The tawny frogmouth is often mistaken for an owl. These birds have a very unique appearance and are actually a part of the nightjar and whippoorwill family.
They are nocturnal and utilize their very large, frog-like mouth to catch insects and small rodents.
Their mottled brown and gray plumage mimics bark coloration, allowing them to blend into their open woodland habitat.
By day, they perch very still in trees with their heads stretched in a lengthening upward position and their eyes opened just a small slit allowing them to detect movement in their surroundings. This posture allows them the camouflaged appearance of a stump or extension of a dead branch.
They also have the ability to assume an intimidating posture where they appear much larger than they actually are by standing their feathers up over their head and body and eyes wide opened and beak gapped.
They can be fairly sedentary and wait for prey to come to them or by going to the ground and waiting.
The feather tufts above the beak may aid in catching insects and the collection rain water for drinking.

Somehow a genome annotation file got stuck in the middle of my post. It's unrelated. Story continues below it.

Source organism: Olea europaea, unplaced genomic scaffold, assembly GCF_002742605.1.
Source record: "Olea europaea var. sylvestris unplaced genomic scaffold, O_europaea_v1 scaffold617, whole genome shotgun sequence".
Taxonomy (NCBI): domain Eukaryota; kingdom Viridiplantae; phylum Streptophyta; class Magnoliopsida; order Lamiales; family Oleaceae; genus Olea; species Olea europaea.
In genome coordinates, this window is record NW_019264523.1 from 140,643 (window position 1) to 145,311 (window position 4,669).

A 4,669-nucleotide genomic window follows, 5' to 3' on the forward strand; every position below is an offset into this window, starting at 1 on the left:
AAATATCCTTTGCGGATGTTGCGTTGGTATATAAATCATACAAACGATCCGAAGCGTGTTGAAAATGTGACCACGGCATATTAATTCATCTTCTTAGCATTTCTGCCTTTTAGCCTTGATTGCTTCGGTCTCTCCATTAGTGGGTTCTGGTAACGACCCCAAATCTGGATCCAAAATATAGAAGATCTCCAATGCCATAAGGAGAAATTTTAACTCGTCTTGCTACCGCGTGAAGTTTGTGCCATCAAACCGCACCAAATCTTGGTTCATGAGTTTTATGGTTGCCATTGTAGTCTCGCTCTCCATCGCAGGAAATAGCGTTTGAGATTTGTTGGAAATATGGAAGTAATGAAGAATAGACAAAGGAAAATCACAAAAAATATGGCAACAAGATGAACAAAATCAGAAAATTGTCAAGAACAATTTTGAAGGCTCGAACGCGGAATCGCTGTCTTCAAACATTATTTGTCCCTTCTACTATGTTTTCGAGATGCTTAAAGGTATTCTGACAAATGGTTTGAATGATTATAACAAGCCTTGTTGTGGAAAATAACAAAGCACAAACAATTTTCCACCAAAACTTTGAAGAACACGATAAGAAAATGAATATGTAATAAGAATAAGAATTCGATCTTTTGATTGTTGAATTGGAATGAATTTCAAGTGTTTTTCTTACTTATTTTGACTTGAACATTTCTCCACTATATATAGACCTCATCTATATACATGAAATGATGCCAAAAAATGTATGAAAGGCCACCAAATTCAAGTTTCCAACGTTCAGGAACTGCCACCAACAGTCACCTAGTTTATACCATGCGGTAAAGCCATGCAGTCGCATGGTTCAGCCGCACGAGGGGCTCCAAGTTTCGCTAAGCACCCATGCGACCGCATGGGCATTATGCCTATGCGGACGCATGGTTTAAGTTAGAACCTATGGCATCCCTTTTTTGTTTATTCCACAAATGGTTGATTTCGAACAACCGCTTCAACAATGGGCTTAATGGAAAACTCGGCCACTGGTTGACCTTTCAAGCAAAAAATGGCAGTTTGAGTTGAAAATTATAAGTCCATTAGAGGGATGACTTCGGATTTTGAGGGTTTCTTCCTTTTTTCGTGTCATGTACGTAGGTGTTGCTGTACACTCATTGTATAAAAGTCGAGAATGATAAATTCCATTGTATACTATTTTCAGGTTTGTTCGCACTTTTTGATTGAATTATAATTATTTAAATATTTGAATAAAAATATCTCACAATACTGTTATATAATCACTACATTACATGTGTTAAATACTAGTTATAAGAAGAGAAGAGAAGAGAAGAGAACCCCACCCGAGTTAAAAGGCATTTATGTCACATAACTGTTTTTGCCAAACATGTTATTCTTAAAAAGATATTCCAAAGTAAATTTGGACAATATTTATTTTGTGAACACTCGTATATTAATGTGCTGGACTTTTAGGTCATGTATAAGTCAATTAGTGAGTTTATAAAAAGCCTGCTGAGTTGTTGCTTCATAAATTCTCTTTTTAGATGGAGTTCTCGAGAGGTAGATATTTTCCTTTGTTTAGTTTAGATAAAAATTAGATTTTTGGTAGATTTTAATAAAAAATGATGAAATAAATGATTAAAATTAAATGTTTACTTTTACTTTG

Here at the National Aquarium, we have one tawny frogmouth who visits the Animal Planet Australia: Wild Extremes exhibit. He is stationed on exhibit for a short part of the day while he sleeps, and returns to his overnight housing in the afternoon, where he can be most active at night.
Because of his amazing ability to camouflage, he may be hard to see, you will have to look hard to see if you spot him! Ask an exhibit guide if you can't spot him.
“Mr. Froggy” is hand-fed small pieces of meat formulated specifically for a bird of prey, along with live insects that are either hand fed to him, or broadcasted for him to have to pounce and catch himself.
In the wild, these birds receive the majority of their hydration from their diet and from the rains. Although our tawny frogmouth is provided with a water bowl, aviculture staff do not observe him drinking from it; therefore staff provide him regular spray baths to mimic the rain.
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